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Changing tides

At the speeches I would give at Southern California high schools shortly after starting Collegewise in 1999, one line was always guaranteed to get a big laugh from the crowd.

“Southern Californian kids aren’t going to arrive at the breakfast table one morning and announce to their parents, ‘Today is the day I apply to the University of Alabama.’”

No insult intended to ‘Bama fans or alums. That joke had nothing to do with the quality of the school, the education, or the experience. Kids and parents everywhere have preconceived notions about particular colleges, geographic regions, and even weather, many if not most of which are not rooted in facts. At that time, in those zip codes, for those particular families, the notion that a student would travel all the way to Alabama to attend a big public school in lieu of attending others that were closer, more prestigious, or both, just seemed nonsensical to them.

I’m happy to report that the joke would never work for those same audiences today.

Alabama gets applications from plenty of Southern Californian students today, including those from high schools where I’ve made that joke. And many of our former Collegewise students from those and other areas have gone on to Alabama and now happily sign off their emails to us with “Roll Tide!

The school didn’t fundamentally change during that time—the students (and parents) did. It only takes a few students to break new college ground and report back to their younger former classmates to start a trend for the next wave of applicants. We saw the same shift in 2006 with the University of Texas (not coincidentally after their Rose Bowl win over USC in what’s been called the greatest college football game of all time).

No college is right for every student, and there are lots of perfectly legitimate reasons why you might write off a potential school as being not-for-you. Effective college matchmaking means deciding which schools are left off, not just included on, your list.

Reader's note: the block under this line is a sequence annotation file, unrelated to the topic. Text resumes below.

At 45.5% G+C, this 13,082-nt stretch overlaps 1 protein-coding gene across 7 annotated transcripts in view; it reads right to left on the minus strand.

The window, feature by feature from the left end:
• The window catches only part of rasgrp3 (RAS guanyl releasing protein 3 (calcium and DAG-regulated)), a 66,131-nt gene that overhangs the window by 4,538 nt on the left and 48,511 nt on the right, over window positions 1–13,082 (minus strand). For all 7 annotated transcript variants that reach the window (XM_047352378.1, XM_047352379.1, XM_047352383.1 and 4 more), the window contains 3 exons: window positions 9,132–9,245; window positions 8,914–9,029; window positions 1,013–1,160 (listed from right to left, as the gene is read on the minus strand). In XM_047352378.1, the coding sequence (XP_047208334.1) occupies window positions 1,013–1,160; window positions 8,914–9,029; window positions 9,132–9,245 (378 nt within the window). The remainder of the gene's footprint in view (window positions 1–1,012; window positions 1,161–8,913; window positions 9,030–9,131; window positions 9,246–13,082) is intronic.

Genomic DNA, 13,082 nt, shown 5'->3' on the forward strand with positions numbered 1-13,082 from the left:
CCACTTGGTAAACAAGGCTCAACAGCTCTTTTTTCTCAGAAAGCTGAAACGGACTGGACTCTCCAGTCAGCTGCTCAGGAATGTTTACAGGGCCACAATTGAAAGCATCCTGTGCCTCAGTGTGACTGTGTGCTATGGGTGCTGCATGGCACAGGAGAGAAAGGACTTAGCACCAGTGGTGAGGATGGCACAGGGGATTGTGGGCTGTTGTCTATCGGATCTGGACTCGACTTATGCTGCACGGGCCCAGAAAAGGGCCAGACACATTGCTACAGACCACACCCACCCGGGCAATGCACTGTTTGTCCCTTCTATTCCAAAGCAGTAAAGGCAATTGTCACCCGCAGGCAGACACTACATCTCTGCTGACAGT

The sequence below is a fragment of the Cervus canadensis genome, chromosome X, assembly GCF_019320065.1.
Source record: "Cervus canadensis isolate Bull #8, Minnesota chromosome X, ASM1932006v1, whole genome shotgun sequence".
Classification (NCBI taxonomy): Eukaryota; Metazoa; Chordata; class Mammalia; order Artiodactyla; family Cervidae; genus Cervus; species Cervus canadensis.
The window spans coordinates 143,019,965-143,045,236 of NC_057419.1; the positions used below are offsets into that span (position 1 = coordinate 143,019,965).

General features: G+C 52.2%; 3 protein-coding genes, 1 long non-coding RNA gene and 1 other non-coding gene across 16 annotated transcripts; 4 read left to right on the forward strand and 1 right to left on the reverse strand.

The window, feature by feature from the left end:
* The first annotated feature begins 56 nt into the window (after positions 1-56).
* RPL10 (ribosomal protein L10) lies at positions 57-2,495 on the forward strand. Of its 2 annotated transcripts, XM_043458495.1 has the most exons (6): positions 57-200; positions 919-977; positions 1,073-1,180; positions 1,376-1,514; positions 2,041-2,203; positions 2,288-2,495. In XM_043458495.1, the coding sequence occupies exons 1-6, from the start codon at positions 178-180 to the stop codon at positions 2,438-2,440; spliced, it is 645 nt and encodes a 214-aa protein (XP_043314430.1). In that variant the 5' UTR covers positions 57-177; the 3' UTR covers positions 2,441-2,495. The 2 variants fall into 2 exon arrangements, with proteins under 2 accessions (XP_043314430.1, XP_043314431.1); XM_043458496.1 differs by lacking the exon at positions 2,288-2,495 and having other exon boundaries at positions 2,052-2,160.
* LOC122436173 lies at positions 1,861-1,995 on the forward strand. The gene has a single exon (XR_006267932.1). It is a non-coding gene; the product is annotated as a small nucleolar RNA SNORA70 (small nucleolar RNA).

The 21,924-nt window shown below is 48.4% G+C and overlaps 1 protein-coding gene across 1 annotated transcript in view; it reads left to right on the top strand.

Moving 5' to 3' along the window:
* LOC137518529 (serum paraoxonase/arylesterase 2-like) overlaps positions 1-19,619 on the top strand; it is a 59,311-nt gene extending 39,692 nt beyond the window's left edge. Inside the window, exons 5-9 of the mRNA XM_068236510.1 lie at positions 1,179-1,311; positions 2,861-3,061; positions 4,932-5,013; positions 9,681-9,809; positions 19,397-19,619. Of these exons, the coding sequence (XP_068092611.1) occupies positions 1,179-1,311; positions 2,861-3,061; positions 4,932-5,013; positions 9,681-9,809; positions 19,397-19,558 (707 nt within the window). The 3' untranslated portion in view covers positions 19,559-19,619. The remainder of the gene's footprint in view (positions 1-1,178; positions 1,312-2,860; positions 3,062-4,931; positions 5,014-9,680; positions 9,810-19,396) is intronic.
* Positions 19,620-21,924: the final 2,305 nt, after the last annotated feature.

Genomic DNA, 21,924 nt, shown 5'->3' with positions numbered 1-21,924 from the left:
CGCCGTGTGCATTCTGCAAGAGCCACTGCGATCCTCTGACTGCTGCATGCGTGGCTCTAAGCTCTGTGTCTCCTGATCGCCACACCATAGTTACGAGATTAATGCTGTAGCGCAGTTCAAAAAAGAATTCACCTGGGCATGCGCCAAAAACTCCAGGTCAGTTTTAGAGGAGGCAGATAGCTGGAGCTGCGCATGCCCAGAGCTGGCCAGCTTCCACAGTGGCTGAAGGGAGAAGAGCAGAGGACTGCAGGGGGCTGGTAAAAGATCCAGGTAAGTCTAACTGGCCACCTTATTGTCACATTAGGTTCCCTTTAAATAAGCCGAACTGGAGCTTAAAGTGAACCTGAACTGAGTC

But as you choose colleges to apply to, it might be worth asking yourself if any of your “deal-breakers” would change if one or more of your older classmates were currently attending and enjoying their experience. Too cold, too small, don’t like the Midwest or the South or the Northeast, no basketball team, no fraternity/sorority scene, too middle-of-nowhere, can’t handle big cities—whatever your reasons for leaving a college off, would they change if your good friend were already there and loving his or her experience?

Happy reports like those may not change your mind at all, and that’s OK. But considering whether or not such a testimonial could make a difference might help you distinguish between a genuine preference and a preconceived notion.

Perceptions can change over time. And there’s nothing wrong with embracing or even initiating a change in the college tides.

The best antidote to worry

Worry ruins college admission for too many families. All the uncertainty about what might happen with one upcoming grade, test, or admissions decision can leave some students and parents in a constant state of anxiety, almost all of which will seem overblown in retrospect when that student eventually moves into a dorm and becomes a college freshman.